Obedience is hard because it requires humility. In our sinful state, with corporations and American culture telling us we’re entitled demi-gods, obedience and humility feel unnatural. But they’re salvific. St. John of the Ladder tells us, “It is impossible for those who have not first lived in obedience to obtain humility” (The Ladder, Step 26.72). Obedience is not listening to those who tell us to do what we would have done anyway. It is “absolute renunciation of our own life, clearly expressed in our bodily actions” (The Ladder, Step 4.3).
The path of salvation for today’s Orthodox Christian has not changed the slightest since St. Ignatius of Antioch told people to cling to their local priests and bishops. We are still called to fast and pray, to read the Scriptures and the Fathers, to attend divine services locally, to receive the sacraments regularly, to not think highly of ourselves or our ability to discern the times (cf. The Ladder, Step 25.11), to serve in our local parish, to love our neighbor as ourselves, and to love God with all our heart.
If we do these things, staying out of Church politics, worldly politics, and unrevealed mysteries, then we will be walking the path of salvation. We will participate in a sane and stable Orthodoxy that is able to weather storms (both theological and cultural). There are undoubtedly serious problems happening in the world, and unfortunately, even in the Church. If I’m not careful, I easily fall into anxiety, worry, or anger when I see what’s going on.
But we must be patient in these uncertain times, and “In your patience possess ye your souls” (Lk. 21:19). The Lord has given us the Church Fathers and the Scriptures. These are more than sufficient for our salvation. We need not seek the latest word descending from the lips of a white-haired guru on a mountain, filtered through an internet Orthodox personality. Instead, “seek ye first the kingdom of God, and his righteousness; and all these things shall be added unto you” (Matt. 6:33). And in another place, “Seek the Lord and his strength, seek his face continually” (1 Chron. 16:11).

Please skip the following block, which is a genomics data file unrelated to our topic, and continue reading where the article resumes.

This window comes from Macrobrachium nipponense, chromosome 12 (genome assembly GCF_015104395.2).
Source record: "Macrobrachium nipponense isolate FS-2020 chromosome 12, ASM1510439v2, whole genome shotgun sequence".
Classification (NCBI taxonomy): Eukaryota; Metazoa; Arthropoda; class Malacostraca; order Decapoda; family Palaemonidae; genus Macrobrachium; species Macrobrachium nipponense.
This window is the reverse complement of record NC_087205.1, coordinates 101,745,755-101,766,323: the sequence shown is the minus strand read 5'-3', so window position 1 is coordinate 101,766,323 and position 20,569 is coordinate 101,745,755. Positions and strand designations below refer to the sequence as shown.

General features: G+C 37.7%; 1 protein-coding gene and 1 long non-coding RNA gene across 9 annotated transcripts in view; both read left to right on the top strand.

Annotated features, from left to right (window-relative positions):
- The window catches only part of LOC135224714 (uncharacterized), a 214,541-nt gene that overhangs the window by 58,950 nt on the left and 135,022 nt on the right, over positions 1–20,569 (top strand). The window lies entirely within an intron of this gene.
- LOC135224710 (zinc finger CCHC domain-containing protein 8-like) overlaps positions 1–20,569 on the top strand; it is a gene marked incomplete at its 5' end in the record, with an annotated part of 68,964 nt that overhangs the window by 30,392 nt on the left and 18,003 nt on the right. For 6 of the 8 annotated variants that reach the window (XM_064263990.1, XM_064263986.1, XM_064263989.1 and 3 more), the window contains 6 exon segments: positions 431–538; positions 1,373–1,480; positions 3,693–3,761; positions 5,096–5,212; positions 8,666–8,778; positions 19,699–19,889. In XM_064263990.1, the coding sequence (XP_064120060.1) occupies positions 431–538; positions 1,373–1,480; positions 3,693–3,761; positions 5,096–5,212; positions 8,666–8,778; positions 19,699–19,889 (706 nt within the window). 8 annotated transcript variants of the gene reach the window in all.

Our desire for security and certainty has an antidote, but it can’t be found on the internet. It is found in prayer, asceticism, and the sacramental life of our local church community.
Further Reading: The Arena by St. Ignatius Brianchininov is quite applicable to our situation today. Fr. Thomas Hopko called it the second most important book in his life (second to the Bible). While it was originally written as a guide to young monks, its teachings are applicable to anyone who calls himself a Christian. It discusses reading the Bible, the Church Fathers, finding a spiritual guide, the dangers of pride, developing the virtues, etc.
Image Credit: Getty Museum. It comes a book of the Hours created for a young lady named Denise. Death is portrayed in front of her with several corpses at its feet. Denise prays and contemplates plagues, the sword, and many things that make life so brief in our world. The contemplation of death can rescue us from trying to use the Orthodox Church to bring us certainty and temporal safety in this world. Instead, it strengthens us to embrace repentance at the thought of our mortality.